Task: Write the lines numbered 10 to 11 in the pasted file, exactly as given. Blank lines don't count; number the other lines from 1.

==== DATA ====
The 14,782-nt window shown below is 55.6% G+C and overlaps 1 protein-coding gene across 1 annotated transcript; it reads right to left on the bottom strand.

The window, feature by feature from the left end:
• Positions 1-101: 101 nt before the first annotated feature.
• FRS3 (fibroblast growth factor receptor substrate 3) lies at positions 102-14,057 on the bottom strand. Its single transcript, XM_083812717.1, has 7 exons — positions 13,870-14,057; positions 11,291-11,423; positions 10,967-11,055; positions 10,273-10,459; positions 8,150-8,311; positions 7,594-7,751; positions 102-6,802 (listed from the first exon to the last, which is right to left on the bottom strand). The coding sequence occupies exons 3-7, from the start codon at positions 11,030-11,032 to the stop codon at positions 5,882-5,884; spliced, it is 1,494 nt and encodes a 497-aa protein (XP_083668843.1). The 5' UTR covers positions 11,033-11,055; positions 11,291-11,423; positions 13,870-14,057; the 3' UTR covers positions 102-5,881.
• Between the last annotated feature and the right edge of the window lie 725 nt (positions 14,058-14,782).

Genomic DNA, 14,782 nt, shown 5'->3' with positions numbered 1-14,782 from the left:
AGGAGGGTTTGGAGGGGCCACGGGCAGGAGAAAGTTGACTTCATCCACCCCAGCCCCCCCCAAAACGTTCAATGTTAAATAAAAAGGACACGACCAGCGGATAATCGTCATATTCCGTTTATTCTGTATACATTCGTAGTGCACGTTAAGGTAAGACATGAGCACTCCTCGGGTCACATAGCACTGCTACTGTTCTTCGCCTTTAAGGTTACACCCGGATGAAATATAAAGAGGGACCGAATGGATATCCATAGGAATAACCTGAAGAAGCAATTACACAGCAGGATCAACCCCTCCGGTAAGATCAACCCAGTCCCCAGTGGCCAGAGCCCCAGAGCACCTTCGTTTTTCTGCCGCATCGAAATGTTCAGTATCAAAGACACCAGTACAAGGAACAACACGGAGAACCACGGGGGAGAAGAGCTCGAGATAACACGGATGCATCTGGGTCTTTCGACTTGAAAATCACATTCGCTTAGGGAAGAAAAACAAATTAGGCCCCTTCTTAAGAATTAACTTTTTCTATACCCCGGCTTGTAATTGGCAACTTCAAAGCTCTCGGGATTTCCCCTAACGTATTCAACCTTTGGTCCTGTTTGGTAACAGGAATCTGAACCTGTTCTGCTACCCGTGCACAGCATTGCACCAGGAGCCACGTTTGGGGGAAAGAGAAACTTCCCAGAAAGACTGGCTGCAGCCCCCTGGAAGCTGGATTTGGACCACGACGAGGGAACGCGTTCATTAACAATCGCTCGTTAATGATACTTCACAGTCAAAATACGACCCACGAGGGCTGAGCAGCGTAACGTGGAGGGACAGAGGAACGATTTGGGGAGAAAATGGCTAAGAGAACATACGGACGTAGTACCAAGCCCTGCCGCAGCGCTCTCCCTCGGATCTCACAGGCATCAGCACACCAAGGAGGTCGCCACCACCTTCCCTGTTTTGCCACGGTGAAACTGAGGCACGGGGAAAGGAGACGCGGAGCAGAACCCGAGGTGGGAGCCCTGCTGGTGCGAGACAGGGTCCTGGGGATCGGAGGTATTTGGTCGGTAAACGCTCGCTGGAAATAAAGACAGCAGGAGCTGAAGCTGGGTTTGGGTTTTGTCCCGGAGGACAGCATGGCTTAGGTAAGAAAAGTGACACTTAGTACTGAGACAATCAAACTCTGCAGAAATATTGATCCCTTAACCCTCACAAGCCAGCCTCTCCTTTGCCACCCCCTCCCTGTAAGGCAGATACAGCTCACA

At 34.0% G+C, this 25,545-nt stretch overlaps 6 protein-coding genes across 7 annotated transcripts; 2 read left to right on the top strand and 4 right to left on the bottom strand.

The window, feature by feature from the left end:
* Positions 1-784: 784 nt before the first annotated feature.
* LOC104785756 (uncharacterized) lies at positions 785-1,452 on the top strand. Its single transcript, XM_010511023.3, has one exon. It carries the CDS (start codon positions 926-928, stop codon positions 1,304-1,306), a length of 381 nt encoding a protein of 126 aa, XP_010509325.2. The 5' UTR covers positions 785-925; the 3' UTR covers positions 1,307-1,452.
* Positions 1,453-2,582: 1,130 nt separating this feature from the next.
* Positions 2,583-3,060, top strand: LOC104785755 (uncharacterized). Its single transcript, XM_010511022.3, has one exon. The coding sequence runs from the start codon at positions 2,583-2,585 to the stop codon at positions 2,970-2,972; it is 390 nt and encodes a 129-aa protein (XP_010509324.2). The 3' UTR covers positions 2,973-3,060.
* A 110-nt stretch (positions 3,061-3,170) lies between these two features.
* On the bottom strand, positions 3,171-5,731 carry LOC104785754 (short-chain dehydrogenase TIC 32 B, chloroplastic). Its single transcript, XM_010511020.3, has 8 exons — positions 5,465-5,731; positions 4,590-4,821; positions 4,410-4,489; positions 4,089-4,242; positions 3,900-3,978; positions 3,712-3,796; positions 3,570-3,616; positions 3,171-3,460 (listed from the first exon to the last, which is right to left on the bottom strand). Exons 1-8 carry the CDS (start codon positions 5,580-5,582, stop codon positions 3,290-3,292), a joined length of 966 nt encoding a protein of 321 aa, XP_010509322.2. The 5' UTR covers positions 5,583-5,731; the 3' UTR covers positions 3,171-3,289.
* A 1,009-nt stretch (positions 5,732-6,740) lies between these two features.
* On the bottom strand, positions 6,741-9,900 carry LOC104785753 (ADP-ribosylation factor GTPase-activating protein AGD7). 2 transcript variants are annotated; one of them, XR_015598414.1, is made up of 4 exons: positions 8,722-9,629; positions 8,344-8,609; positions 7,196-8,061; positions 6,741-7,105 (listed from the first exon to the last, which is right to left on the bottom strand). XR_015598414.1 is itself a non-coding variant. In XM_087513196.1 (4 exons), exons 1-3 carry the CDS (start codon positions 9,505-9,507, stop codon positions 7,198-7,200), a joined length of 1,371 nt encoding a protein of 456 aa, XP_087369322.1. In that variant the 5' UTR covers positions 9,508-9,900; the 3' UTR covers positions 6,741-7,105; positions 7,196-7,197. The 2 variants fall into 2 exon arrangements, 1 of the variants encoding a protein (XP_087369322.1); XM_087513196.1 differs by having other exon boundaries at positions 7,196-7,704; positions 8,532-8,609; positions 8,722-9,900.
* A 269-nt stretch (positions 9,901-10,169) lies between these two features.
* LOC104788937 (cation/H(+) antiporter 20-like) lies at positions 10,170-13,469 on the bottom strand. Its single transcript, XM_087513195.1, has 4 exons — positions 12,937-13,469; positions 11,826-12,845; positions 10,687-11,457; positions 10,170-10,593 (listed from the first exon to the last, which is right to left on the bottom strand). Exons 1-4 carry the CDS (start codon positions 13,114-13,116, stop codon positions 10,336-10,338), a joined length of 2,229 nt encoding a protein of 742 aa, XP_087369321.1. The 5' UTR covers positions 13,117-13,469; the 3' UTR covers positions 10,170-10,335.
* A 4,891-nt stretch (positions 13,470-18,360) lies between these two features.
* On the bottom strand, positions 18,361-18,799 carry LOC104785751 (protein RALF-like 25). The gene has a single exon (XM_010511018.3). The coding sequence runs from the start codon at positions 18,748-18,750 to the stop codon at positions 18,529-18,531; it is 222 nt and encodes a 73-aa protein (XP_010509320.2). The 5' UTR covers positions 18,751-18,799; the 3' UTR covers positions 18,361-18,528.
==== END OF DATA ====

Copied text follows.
* Positions 1-784: 784 nt before the first annotated feature.
* LOC104785756 (uncharacterized) lies at positions 785-1,452 on the top strand. Its single transcript, XM_010511023.3, has one exon. It carries the CDS (start codon positions 926-928, stop codon positions 1,304-1,306), a length of 381 nt encoding a protein of 126 aa, XP_010509325.2. The 5' UTR covers positions 785-925; the 3' UTR covers positions 1,307-1,452.